With Tony Romo limited to just four starts, the Cowboys went from 12-4 in 2014 to 4-12 in 2015 – their worst record in 26 years. They were 3-1 with Romo at quarterback and 1-11 under Kellen Moore, Brandon Weeden and Matt Cassel. 

2015 and 2016 Washington Football Team

(Won NFC East at 9-7 in 2015, 8-7-1 and 3rd place in 2016)

In 2015, Washington opened 5-7 but won its last four games to finish 9-7 and win the NFC East under Jay Gruden. They went 8-7-1 the next year, finishing third in the division. They haven’t had a winning season since.

2016 and 2017 Cowboys

(Won NFC East at 13-3 in 2016, 9-7 and 2nd place in 2017)

Dallas, which hasn’t won back-to-back NFC East titles since 1995 and 1996, followed their 13-3 division title season in Dak Prescott’s rookie year in 2016 with a 9-7 record. Even winning four of their last five games wasn’t enough to get them into the playoffs.

2017 and 2018 Eagles

(Won NFC East at 13-3 and won Super Bowl in 2017, 9-7 and 2nd place in 2018)

Sputtering along at 4-6 in mid-November after going 13-3 and winning the Super Bowl in 2017, the Eagles won five of their last six games – four of them under Nick Foles, who replaced injured Carson Wentz for the second straight year. The Eagles went into Chicago and won a wild-card game, becoming the first NFC East team to win a playoff game a year after winning the division since the 2004 Eagles 14 years earlier.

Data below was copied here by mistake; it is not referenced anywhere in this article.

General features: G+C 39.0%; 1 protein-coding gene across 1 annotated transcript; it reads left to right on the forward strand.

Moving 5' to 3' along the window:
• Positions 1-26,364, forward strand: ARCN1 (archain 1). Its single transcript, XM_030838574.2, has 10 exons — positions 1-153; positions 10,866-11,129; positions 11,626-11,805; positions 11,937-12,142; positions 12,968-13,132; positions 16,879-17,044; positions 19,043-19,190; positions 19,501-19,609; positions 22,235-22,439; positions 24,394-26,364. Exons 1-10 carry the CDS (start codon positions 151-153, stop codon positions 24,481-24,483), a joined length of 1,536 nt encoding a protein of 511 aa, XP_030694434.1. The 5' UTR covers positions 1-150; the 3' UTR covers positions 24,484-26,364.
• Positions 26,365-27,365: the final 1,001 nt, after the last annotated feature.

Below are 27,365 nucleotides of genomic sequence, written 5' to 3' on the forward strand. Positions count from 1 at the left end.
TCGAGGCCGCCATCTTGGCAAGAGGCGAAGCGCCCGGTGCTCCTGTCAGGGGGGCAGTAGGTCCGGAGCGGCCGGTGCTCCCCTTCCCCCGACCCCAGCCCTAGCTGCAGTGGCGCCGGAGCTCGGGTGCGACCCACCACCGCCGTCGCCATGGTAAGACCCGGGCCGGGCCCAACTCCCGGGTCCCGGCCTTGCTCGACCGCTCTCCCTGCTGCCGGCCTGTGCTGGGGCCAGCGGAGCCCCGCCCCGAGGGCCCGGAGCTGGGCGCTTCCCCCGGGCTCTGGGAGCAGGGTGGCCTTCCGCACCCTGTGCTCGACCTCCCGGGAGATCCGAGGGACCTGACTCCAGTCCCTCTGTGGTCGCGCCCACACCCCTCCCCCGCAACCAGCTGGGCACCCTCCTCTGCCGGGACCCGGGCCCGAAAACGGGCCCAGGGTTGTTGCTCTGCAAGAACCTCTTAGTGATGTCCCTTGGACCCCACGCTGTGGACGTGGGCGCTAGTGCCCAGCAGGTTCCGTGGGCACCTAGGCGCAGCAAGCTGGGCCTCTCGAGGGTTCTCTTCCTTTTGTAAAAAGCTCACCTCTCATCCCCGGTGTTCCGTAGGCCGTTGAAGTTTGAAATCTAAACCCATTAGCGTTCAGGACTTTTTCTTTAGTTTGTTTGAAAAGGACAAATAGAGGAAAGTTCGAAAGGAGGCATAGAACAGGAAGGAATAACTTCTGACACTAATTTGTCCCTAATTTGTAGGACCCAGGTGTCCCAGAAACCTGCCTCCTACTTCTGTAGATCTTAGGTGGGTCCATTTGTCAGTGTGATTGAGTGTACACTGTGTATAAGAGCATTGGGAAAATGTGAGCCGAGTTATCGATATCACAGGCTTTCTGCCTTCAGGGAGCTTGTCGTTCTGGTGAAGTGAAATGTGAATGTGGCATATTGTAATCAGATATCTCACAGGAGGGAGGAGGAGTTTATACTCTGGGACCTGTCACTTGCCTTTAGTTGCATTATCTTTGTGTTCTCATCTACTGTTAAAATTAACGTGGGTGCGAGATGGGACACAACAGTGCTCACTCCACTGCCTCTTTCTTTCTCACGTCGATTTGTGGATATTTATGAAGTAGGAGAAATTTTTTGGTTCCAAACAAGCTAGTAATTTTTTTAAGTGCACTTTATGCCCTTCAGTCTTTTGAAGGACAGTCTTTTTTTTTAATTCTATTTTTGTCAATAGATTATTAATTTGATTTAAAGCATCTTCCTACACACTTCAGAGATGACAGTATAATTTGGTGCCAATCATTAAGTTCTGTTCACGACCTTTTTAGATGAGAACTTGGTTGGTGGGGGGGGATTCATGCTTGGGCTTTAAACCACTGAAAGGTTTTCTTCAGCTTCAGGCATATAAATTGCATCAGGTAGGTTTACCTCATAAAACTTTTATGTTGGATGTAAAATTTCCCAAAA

2018 and 2019 Cowboys

(Won NFC East at 10-6 in 2018, 8-8 and 2nd place in 2019)

After winning the NFC East in 2018, the Cowboys proceeded to go 8-8 the next year after a 3-0 start. Jason Garrett got fired after the season and was replaced by Mike McCarthy.

2019 and 2020 Eagles

(Won NFC East at 9-7 in 2019, 4-11-1 and 4th place in 2020)

For only the second time ever, the Eagles followed a division title with a losing season. Doug Pederson’s final season was a nightmare, the Eagles winning just one of their first six games and going 3-8-1 before Carson Wentz was mercifully benched for Jalen Hurts. It was the third time since 2004 the Eagles finished first one year and last the next.

2020 and 2021 Washington

(Won NFC East at 7-9 in 2020, 7-10 and 3rd place in 2021)

Washington won the division in a terrible NFC East in 2020 despite a losing record in Ron Rivera’s first season as head coach and duplicated the seven wins a year later with a 7-10 record in 2021.

2021 and 2022 Cowboys

(Won NFC East at 12-5 in 2021, 12-5 and 2nd place in 2022)

After winning the division 2021, the Cowboys repeated the 12 wins in 2022, finishing two games behind the Eagles in the NFC East. The Cowboys became the first NFC East team to win 12 games in consecutive years since the Eagles did it three years in a row from 2002 through 2004 - but it wasn't enough to catch the Eagles. The 2022 Cowboys joined the 2018 Eagles as only the second team since 2004 to win the division one year and win a playoff game the next.

2023 Eagles

(Won NFC East at 14-3 in 2022, ??? in 2023)

The Eagles will be looking to end an 18-year drought for NFC East champions when the season begins a week from Sunday.